Friday 6 December, 2019

Growing trend of youth change-makers in the Caribbean

“Doctor!” “Lawyer!” “Policeman!” These are some of the traditional responses given by children when they are asked “What do you want to be when you grow up?”

But with the current movement in global citizenship and its disruptive impact on the younger generation, don’t be surprised if your little one proclaims “activist” or “revolutionary” the next time they are asked to declare their career ambitions.  

Caribbean youth activism is not new, but the emergence of the latest crop of younger change-makers in our region is definitely something to write home about. 

Several months ago, children in Cayman assembled on the steps of the Government Administration Building with signs and placards, protesting on behalf of marine protection and a ban on single use plastics.  

More recently, another local youth group asserted their might as advocates through the Protect Our Future campaign, communicating their disagreement with Cayman’s controversial port project through protests, interviews and social media. Is there a drinking fountain for young change-makers in Cayman? 

And a hop across the ocean to Jamaica, Ngozi and Tafari, 7-year-old twins and change-makers in their own right, received a viral reception on social media for making history in a first ever youth address on the growing rise of violence against children in the Jamaican House of Parliament. 

Children are not only the leaders of tomorrow, they might very well be the leaders of today. Our youth are recognizing that all of the issues facing our region affect them as well. If we truly want them to be global citizens, then we should nurture the development of their social awareness and responsibility - we should allow them to have a voice.

So here are six ways that parents can support and empower their children who have strong opinions on social issues and are showing signs of being change makers, leaders or even revolutionaries. 

Listen

It is tempting to treat kids like kids, but children, despite their age, frequently know what is going on. Young change makers are aware of injustices and may have a lot on their minds and a lot to say. Parents are usually the first sounding board for young change makers, so take an interest in their position and do not miss a bonding opportunity by being dismissive.

Research

Whether it is violence, the port issue or climate change, educate yourself on the issue that your child is passionate about. Your understanding of the subject matter will guide you on how to advise your young change maker and it will confirm for them that their opinions and ideas are important.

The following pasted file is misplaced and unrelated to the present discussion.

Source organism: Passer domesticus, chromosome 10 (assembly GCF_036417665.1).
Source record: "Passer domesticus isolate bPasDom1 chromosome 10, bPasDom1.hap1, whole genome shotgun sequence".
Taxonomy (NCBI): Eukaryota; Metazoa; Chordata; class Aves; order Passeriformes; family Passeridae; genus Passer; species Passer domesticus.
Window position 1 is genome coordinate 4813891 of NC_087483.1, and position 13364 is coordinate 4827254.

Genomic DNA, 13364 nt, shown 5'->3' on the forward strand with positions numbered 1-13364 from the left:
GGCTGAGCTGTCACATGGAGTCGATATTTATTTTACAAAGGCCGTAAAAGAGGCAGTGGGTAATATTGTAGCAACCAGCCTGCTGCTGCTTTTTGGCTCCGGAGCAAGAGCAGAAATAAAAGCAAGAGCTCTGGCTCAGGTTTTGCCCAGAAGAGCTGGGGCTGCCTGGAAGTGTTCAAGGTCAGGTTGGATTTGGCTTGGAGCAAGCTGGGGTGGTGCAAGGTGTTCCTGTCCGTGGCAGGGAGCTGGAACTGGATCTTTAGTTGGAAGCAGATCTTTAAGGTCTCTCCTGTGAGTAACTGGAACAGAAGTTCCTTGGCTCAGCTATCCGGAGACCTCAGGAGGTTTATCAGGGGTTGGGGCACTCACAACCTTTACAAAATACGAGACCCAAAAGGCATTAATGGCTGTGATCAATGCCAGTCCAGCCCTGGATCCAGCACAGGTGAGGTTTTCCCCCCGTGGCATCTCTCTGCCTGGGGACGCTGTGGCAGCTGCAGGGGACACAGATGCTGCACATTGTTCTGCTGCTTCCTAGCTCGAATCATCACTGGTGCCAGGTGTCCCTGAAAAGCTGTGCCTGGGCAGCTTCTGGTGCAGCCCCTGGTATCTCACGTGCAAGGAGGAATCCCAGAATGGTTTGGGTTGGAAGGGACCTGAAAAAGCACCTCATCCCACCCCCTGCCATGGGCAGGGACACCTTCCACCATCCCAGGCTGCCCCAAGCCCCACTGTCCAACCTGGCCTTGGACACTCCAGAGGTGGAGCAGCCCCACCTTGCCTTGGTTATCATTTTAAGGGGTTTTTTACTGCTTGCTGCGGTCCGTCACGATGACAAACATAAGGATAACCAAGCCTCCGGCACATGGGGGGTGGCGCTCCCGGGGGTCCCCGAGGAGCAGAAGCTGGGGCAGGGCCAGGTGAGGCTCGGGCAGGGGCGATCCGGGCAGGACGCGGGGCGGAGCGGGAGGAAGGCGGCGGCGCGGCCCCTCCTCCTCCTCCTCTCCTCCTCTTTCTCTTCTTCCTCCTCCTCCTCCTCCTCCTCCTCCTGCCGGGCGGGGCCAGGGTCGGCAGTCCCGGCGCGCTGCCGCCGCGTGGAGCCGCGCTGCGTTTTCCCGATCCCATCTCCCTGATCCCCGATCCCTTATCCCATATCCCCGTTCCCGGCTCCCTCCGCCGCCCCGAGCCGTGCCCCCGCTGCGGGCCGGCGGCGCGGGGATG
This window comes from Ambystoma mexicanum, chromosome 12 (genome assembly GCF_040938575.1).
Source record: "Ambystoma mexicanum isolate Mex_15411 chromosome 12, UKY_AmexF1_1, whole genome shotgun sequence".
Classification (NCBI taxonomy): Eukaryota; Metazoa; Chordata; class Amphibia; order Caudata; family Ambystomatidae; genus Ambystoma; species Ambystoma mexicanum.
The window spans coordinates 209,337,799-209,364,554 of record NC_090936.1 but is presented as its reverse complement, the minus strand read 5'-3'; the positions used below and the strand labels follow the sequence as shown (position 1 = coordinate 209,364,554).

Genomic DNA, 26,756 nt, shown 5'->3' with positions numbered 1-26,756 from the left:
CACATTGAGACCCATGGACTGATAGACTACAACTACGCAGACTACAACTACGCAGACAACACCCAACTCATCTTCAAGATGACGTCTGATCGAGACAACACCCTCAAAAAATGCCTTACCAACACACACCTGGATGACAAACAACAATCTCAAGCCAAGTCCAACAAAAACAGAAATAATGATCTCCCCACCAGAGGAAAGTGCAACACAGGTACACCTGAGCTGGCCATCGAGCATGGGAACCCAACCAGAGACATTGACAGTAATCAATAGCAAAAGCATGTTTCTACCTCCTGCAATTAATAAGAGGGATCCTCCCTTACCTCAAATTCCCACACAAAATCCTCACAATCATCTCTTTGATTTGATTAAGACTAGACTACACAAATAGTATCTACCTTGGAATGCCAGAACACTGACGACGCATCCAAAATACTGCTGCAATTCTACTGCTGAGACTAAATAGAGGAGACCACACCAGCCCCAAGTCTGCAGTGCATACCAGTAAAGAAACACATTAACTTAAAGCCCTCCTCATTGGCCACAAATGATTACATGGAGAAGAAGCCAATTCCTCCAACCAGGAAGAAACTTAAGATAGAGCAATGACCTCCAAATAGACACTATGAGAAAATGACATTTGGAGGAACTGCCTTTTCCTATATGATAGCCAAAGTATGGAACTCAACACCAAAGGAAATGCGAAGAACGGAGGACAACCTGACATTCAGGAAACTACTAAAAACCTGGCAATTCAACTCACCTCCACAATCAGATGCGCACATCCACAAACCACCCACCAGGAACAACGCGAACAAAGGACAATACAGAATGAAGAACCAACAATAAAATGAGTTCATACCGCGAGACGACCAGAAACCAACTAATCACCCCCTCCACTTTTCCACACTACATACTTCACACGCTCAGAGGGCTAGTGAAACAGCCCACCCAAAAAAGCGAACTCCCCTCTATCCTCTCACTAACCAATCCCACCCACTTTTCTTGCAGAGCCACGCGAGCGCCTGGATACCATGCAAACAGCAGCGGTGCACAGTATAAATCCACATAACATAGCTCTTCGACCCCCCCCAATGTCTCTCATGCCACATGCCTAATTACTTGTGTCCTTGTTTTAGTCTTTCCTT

Support

After you’ve gauged your change maker’s attitude and opinion towards an issue and have researched the topic at hand, your support is necessary. Parents are usually the first call for backup and support on the frontlines. Be ready. 

Prepare them for Impact (positive and negative)

While they may be developing a passion for an issue, your young change-maker will never know more about life than you. You know how cruel this world can be. Talk to your children about the different sides to each argument and instill a sense of respect and understanding that it is okay to face disagreement. Criticism or a sudden thrust of praise and media scrutiny can be damaging to the self-esteem of some children. Be attentive to the indirect impact of your child’s activism.

Be Vigilant 

If the profile and visibility of your young change maker grows, be extra vigilant of their physical safety. Keep a watchful eye out for anything ranging from eager fans to deranged detractors.

Focused Quality Time 

Spending quality time with your young change maker will not only give you an opportunity to just be a regular parent, but it will also keep you abreast of everything in their world.  Spending time together to discuss important issues might become a cherished part of their lives that they will never forget.

The serious issues that we face in the Caribbean require the emergence of young leaders who confront problems with optimism, an abundance of energy, and a strong understanding of technology. These strengths are an asset no matter what path they choose in life; youth activism can build skills that are essential for traditional careers in the fields of education, politics and law. 

If current trends are a sign of things to come, the Caribbean is in capable hands for the future. 

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